Bay du Ford River (Newfoundland)

Zane Grey in fly fishing attire on rock in Newfoundland- 1929 (Credit: BYU, L. Tom Perry Collections, MSS 8710 Box 96 File 41 Image 1905)

In 1929, Zane Grey visited Newfoundland in pursuit of the legendary Atlantic Salmon.  With him were Romer Grey (his son), R.C. Grey (his brother), George Takahashi (his cook), Captain Laurie Mitchell (his long time fishing friend) and Bob Carney (his photographer and soon-to-be son-in-law).  The group caught many, many fish including mature Atlantic Salmon up to fifteen pounds and scores of grisle in the three to six pound range.  Grisle are young salmon who have spent only one winter at sea before returning to the river.  However, Zane was hoping to catch a world record Atlantic Salmon.

The fishing expedition flyfished many rivers and streams while in Newfoundland including the Grand Codroy, Humber, Conne, La Poile and Bay du Ford Rivers. They also fished Grandy's Brook and Burnt Island Brook. Conditions were not favorable.  They were too early for the salmon run in some places.  In others, they experienced swarms of biting, black flies.  In some places, they faced extended rain storms and high water. Zane Grey's West Society has published an extensive web story about this trip which you can view by clicking here.

Fortunately, much of this adventure is recounted by R.C. Grey in 1932's October and November issues of Outdoor Life. Enjoy the following story from the November issue about Zane Grey's final encounter with a huge Atlantic Salmon in the Bay du Ford River:

(Note: The photos in this exhibit are not from Bay du Ford, but other Newfoundland locations Zane Grey visited in Newfoundland during that trip.) 

Zane Grey fly fishing in Newfoundland stream (Credit: BYU, L. Tom Perry Collections, MSS 8710 Box 92 File 1 Image 955)

A bright day or two showed us big fish through water too clear to fool wise old salmon with a fly.  Some were from 30 to 40 pounds.  They maddened us with their indifference.  We caught grilse, but none of the big fellows.

The second day I watched Z.G. (Zane Grey) cast carefully over a big pool below the falls. I followed his casts, hoping that he would get a strike.  He was grim and determined.  I think he felt the strain more with each successive cast, but he kept on doggedly.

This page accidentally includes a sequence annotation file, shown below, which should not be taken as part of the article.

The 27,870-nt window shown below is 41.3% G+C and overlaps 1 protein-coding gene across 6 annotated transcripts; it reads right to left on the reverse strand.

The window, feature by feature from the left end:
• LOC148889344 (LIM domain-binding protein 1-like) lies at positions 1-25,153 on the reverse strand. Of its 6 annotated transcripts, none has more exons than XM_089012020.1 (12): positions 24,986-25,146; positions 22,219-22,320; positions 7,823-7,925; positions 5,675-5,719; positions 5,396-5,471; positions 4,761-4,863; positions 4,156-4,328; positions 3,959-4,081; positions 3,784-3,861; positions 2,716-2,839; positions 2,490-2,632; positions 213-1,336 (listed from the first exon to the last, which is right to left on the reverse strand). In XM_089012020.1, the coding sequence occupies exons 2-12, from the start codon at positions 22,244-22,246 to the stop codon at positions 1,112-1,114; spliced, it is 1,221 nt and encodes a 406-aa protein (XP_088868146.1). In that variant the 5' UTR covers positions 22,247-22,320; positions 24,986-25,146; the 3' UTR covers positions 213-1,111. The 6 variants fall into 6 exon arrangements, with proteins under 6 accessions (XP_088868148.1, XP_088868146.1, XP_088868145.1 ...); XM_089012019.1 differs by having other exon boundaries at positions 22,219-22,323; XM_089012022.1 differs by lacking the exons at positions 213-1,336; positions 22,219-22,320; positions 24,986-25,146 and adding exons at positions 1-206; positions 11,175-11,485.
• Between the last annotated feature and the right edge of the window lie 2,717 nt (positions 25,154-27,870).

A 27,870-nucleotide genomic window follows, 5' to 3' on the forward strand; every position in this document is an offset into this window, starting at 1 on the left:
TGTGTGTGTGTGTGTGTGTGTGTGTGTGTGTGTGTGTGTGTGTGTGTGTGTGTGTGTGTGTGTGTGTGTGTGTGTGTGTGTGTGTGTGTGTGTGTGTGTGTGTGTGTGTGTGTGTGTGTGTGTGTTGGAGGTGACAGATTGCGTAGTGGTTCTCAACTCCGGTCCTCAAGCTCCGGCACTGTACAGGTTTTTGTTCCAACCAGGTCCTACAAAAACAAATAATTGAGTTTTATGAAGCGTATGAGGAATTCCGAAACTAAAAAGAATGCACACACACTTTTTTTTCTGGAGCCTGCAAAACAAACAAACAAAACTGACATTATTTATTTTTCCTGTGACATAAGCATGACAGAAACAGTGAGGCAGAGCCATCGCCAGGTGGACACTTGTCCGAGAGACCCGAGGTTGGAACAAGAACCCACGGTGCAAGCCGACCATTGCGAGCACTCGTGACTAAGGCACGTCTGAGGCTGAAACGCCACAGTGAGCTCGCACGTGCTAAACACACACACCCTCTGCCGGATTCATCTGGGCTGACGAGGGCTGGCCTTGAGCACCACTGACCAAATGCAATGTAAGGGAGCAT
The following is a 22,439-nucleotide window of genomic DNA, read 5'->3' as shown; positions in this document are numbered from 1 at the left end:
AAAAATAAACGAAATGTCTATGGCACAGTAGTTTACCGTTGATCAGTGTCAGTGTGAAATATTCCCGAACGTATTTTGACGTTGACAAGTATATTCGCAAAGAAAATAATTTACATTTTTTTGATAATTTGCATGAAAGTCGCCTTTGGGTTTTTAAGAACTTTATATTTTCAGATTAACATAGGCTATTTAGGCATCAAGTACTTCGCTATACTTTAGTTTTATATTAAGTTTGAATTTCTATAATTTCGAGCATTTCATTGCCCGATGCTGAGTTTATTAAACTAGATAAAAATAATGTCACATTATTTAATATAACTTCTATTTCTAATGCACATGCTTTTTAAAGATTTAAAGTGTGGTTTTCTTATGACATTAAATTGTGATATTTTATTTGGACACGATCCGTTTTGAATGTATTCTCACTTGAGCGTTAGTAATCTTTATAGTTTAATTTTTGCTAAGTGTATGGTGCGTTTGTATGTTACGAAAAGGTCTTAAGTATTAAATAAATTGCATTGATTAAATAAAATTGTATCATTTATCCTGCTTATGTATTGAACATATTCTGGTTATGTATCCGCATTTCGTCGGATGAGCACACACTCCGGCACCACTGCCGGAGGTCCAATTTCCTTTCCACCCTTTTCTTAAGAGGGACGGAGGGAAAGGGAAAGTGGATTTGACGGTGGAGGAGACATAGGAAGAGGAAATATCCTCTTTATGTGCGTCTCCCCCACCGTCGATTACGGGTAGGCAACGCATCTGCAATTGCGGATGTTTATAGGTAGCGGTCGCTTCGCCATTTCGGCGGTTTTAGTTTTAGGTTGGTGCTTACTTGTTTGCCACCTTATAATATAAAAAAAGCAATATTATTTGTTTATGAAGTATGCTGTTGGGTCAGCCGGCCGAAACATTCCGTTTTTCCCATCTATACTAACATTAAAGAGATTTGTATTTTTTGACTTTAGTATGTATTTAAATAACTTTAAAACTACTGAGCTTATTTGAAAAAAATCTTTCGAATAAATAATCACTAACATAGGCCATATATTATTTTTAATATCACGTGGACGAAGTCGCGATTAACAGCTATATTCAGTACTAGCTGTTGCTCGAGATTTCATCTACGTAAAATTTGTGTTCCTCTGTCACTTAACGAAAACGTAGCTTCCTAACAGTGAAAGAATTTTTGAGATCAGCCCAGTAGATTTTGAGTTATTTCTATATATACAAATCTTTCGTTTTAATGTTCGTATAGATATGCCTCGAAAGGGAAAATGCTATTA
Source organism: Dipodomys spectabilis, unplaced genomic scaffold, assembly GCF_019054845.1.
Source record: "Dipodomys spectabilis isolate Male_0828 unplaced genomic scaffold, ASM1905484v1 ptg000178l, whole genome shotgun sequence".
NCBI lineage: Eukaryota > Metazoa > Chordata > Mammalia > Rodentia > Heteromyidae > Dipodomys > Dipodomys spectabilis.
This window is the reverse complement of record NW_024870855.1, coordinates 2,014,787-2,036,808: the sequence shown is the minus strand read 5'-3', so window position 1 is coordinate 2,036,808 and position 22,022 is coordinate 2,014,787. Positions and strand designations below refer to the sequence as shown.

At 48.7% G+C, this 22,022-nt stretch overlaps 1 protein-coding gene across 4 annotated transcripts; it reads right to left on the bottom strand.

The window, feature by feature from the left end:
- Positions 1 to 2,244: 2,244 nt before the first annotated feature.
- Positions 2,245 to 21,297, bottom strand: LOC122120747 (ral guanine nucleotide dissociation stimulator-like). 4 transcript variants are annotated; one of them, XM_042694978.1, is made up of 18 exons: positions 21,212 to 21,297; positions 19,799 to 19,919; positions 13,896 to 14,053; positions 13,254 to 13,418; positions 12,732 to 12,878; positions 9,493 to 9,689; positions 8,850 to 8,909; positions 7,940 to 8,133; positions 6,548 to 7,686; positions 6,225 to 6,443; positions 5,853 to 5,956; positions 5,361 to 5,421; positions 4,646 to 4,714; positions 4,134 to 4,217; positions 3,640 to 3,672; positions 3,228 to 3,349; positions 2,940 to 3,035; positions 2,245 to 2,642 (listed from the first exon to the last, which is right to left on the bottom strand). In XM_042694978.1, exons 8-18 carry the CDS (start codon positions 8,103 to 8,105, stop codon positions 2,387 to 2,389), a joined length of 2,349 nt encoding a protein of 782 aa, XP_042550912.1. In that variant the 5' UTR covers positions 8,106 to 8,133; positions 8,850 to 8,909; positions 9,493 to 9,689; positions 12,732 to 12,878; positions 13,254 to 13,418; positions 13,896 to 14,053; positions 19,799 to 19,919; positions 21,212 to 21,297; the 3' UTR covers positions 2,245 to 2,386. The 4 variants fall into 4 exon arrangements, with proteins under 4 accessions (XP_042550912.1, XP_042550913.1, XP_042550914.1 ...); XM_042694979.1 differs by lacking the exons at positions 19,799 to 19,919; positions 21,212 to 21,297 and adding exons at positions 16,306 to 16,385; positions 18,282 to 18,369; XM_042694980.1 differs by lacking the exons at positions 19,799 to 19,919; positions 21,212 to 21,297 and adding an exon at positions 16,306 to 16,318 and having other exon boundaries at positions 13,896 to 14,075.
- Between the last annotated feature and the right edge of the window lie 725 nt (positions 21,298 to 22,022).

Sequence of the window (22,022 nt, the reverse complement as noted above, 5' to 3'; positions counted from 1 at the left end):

Suddenly there was a big swirl in the water.  I saw Z.G.’s line straighten out and the rod whip back and, bobbing, hold there, against the pull of a heavy fish. No doubt the beggar was hooked.  He fled upstream for the falls with the speed of an airline.  A downstream run might have brought him immediate freedom, so luck was with Z.G., at least for the present.

The salmon leaped again and again.  His gyrations were amazing, and with his flashing colors, marked him a fresh run fish.  Z.G. and I yelled in union.  Never before had Z.G. been hooked to such a magnificent salmon.

For several minutes the salmon kept to the head of the pool directly under or very near to the falls and Z.G. had to put great strain on the rod to hold him back. As long as the salmon remained there fighting the swift current he was exhausting his strength, so neither of them had the advantage.  On his next move the fish evidently decided to return to the ocean.  He broke downstream with increasing speed and darted past us carrying plenty of slack, which made a big bag in the line.  He jump again, below us, mouth open wide, and we could see the fly firmly lodged in his jaw.  What a great and beautiful fish!. He was headed for big rocks, rapids and a low falls.  In the event of his reaching the falls it meant a splendid chance for freedom.

“This is going to be my finish,” Z.G. groaned miserably.  “Somehow I know I can’t get him.”

Covering a distance of about 300 feet in less time than any world-famous sprinter could achieve it, the salmon plunged over the first falls.  Z.G., who had struggled his way out of the water by this time, ran stumbling along the bank, performing wild acrobatic leaps from one rock to another.

Z.G. was fighting a losing game.  I could tell that by his actions and his few ejaculations.  I wanted victory to be his.  He had earned this one fine salmon; the long hard trip should have brought him some reward. There had been times when I have actually rooted for a fish that fought as valiantly as this one. But I wanted him beached.

His energy renewed, the fish took to wild leaping again, outclassing his earlier performance.  Up and down he went, all savagery, all violence.  Then with magnificent propulsion with the ease and strength of a first leap, he shot up, shook his head and freed himself from the hook while in the air. 

Z.G., thoughly exhausted, dropped down on a rock.  He was heartsick, and so was I.

“Doesn’t it beat the world the number of fish I have to lose?” he asked me.

I said nothing.  Many time in my life I have followed Z.G. home after similar disappointing experiences,an  experience common to both of us.  But when I consider the many victories we have had, I realize the failures, although never forgotten, add to the wealth of our fishing knowledge.

When we reached camp we found that Cappy (Captain Laurie Mitchell) and the boys had returned, fetching three nice salmon and several fine grisle.  Fishing conditions were improving!


Zane Grey wearing bug netting as he fishes in Grandy's Brook, NL in 1929. (Credit: BYU, L. Tom Perry Collections, MSS 8710 Box 93 File 15 Item 3944)